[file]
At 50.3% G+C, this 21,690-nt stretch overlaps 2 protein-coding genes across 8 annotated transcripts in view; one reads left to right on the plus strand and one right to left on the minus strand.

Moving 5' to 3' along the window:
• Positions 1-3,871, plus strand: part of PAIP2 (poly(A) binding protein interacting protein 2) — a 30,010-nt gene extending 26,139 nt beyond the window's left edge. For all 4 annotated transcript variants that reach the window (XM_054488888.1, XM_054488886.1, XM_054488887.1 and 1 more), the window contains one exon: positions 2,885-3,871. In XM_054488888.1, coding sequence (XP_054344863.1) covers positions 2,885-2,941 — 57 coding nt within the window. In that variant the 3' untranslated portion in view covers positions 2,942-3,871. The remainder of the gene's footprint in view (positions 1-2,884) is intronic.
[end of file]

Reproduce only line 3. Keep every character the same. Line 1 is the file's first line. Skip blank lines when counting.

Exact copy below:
• Positions 1-3,871, plus strand: part of PAIP2 (poly(A) binding protein interacting protein 2) — a 30,010-nt gene extending 26,139 nt beyond the window's left edge. For all 4 annotated transcript variants that reach the window (XM_054488888.1, XM_054488886.1, XM_054488887.1 and 1 more), the window contains one exon: positions 2,885-3,871. In XM_054488888.1, coding sequence (XP_054344863.1) covers positions 2,885-2,941 — 57 coding nt within the window. In that variant the 3' untranslated portion in view covers positions 2,942-3,871. The remainder of the gene's footprint in view (positions 1-2,884) is intronic.